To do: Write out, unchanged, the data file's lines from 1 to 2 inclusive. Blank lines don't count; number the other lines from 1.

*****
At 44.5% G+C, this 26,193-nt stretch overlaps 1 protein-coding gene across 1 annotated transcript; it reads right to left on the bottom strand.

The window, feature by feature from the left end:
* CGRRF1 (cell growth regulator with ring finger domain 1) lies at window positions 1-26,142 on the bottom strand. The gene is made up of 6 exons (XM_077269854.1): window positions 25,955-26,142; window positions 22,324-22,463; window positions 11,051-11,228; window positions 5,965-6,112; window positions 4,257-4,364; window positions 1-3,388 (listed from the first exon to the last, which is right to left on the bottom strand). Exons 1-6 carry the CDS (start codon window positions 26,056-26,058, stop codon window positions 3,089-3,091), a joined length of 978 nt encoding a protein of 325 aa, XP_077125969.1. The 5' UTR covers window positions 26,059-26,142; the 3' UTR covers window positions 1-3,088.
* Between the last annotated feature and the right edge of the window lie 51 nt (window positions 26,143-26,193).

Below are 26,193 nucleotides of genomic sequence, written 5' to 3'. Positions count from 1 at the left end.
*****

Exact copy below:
At 44.5% G+C, this 26,193-nt stretch overlaps 1 protein-coding gene across 1 annotated transcript; it reads right to left on the bottom strand.

The window, feature by feature from the left end: